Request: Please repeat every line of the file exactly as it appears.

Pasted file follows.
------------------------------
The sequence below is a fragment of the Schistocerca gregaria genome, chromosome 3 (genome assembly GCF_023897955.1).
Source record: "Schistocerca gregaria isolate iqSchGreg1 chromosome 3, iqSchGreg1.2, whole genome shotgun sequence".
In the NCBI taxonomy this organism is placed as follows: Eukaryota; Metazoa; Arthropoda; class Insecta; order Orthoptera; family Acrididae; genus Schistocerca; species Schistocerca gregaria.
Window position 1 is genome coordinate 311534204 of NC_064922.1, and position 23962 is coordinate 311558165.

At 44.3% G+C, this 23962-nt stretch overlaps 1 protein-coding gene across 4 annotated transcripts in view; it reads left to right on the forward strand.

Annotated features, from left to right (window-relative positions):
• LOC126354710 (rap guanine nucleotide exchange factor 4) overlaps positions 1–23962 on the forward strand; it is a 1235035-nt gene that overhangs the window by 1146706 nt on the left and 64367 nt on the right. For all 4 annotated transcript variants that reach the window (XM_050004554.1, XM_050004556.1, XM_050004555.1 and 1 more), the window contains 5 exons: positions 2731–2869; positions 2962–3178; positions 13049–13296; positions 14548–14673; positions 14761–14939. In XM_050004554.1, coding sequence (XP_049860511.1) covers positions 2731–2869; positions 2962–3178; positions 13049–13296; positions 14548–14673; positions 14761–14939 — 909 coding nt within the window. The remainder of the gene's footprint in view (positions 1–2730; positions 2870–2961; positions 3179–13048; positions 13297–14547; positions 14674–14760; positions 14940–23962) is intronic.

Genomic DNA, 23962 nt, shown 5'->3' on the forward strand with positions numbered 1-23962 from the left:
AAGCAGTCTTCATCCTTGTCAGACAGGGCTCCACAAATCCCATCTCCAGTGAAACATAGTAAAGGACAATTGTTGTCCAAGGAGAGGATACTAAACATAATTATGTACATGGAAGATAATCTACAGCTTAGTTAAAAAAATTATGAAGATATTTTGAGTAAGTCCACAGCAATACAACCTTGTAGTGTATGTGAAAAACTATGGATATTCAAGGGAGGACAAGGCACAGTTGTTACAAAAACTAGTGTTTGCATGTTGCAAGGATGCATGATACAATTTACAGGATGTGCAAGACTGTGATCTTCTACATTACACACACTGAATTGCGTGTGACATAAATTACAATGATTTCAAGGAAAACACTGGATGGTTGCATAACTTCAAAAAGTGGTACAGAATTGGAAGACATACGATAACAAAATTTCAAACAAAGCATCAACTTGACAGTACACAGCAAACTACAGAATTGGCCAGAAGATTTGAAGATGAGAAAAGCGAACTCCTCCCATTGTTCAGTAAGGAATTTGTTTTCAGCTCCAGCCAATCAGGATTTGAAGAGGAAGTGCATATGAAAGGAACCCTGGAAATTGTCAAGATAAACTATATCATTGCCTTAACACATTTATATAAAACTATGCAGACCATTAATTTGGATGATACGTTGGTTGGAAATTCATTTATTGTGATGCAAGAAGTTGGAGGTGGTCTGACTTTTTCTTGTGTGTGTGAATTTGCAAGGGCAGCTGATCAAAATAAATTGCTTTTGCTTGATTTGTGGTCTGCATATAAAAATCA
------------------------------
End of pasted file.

The sequence below is a fragment of the Schistocerca gregaria genome, chromosome 3 (genome assembly GCF_023897955.1).
Source record: "Schistocerca gregaria isolate iqSchGreg1 chromosome 3, iqSchGreg1.2, whole genome shotgun sequence".
In the NCBI taxonomy this organism is placed as follows: Eukaryota; Metazoa; Arthropoda; class Insecta; order Orthoptera; family Acrididae; genus Schistocerca; species Schistocerca gregaria.
Window position 1 is genome coordinate 311534204 of NC_064922.1, and position 23962 is coordinate 311558165.

At 44.3% G+C, this 23962-nt stretch overlaps 1 protein-coding gene across 4 annotated transcripts in view; it reads left to right on the forward strand.

Annotated features, from left to right (window-relative positions):
• LOC126354710 (rap guanine nucleotide exchange factor 4) overlaps positions 1–23962 on the forward strand; it is a 1235035-nt gene that overhangs the window by 1146706 nt on the left and 64367 nt on the right. For all 4 annotated transcript variants that reach the window (XM_050004554.1, XM_050004556.1, XM_050004555.1 and 1 more), the window contains 5 exons: positions 2731–2869; positions 2962–3178; positions 13049–13296; positions 14548–14673; positions 14761–14939. In XM_050004554.1, coding sequence (XP_049860511.1) covers positions 2731–2869; positions 2962–3178; positions 13049–13296; positions 14548–14673; positions 14761–14939 — 909 coding nt within the window. The remainder of the gene's footprint in view (positions 1–2730; positions 2870–2961; positions 3179–13048; positions 13297–14547; positions 14674–14760; positions 14940–23962) is intronic.

Genomic DNA, 23962 nt, shown 5'->3' on the forward strand with positions numbered 1-23962 from the left:
AAGCAGTCTTCATCCTTGTCAGACAGGGCTCCACAAATCCCATCTCCAGTGAAACATAGTAAAGGACAATTGTTGTCCAAGGAGAGGATACTAAACATAATTATGTACATGGAAGATAATCTACAGCTTAGTTAAAAAAATTATGAAGATATTTTGAGTAAGTCCACAGCAATACAACCTTGTAGTGTATGTGAAAAACTATGGATATTCAAGGGAGGACAAGGCACAGTTGTTACAAAAACTAGTGTTTGCATGTTGCAAGGATGCATGATACAATTTACAGGATGTGCAAGACTGTGATCTTCTACATTACACACACTGAATTGCGTGTGACATAAATTACAATGATTTCAAGGAAAACACTGGATGGTTGCATAACTTCAAAAAGTGGTACAGAATTGGAAGACATACGATAACAAAATTTCAAACAAAGCATCAACTTGACAGTACACAGCAAACTACAGAATTGGCCAGAAGATTTGAAGATGAGAAAAGCGAACTCCTCCCATTGTTCAGTAAGGAATTTGTTTTCAGCTCCAGCCAATCAGGATTTGAAGAGGAAGTGCATATGAAAGGAACCCTGGAAATTGTCAAGATAAACTATATCATTGCCTTAACACATTTATATAAAACTATGCAGACCATTAATTTGGATGATACGTTGGTTGGAAATTCATTTATTGTGATGCAAGAAGTTGGAGGTGGTCTGACTTTTTCTTGTGTGTGTGAATTTGCAAGGGCAGCTGATCAAAATAAATTGCTTTTGCTTGATTTGTGGTCTGCATATAAAAATCA